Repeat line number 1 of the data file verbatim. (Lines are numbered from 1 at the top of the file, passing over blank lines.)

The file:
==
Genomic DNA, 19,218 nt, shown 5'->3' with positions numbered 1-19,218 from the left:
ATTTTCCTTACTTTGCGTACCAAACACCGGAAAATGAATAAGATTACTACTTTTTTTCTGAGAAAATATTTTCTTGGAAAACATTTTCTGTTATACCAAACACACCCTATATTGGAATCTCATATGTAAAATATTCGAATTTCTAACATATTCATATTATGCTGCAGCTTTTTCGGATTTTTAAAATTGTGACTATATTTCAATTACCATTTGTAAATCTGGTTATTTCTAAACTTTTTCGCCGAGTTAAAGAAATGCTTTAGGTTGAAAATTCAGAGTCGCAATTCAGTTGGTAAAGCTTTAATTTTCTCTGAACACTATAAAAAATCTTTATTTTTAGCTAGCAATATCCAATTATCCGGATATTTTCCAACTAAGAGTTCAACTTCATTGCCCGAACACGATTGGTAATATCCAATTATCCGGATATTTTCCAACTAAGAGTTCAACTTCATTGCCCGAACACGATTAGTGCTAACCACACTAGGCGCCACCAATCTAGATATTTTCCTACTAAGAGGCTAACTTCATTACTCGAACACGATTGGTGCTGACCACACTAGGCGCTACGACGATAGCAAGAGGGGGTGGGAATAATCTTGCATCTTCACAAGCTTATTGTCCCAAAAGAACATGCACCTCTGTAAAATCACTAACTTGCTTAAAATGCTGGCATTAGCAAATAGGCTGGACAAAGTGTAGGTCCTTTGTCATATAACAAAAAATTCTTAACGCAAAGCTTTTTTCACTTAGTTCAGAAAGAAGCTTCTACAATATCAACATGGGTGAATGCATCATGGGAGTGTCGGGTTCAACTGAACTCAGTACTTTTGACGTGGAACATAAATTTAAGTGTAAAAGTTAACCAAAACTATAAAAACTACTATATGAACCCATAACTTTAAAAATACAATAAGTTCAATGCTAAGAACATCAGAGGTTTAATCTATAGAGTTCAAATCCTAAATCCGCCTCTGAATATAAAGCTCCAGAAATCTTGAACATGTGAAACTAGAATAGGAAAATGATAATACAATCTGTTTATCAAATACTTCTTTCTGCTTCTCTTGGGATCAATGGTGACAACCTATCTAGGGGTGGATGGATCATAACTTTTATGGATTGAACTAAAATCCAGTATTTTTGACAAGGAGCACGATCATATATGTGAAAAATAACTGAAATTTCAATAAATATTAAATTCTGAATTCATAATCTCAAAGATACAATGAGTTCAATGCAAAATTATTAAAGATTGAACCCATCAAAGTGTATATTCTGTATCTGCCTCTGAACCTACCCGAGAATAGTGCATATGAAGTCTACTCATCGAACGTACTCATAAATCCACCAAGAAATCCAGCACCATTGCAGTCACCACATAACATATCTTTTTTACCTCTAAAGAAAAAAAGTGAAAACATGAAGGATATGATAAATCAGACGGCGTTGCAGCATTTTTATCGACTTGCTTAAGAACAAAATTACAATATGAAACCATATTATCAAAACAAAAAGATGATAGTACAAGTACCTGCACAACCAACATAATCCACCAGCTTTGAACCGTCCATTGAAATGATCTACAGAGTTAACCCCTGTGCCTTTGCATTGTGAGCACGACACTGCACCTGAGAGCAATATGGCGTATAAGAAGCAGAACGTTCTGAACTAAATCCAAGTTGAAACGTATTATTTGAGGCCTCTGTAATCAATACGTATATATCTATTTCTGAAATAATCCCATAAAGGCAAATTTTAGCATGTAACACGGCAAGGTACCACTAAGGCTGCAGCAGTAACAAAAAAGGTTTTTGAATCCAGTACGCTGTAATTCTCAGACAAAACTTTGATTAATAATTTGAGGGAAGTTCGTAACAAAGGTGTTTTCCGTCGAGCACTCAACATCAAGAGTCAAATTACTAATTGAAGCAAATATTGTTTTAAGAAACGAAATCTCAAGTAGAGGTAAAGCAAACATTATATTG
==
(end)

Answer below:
Genomic DNA, 19,218 nt, shown 5'->3' with positions numbered 1-19,218 from the left: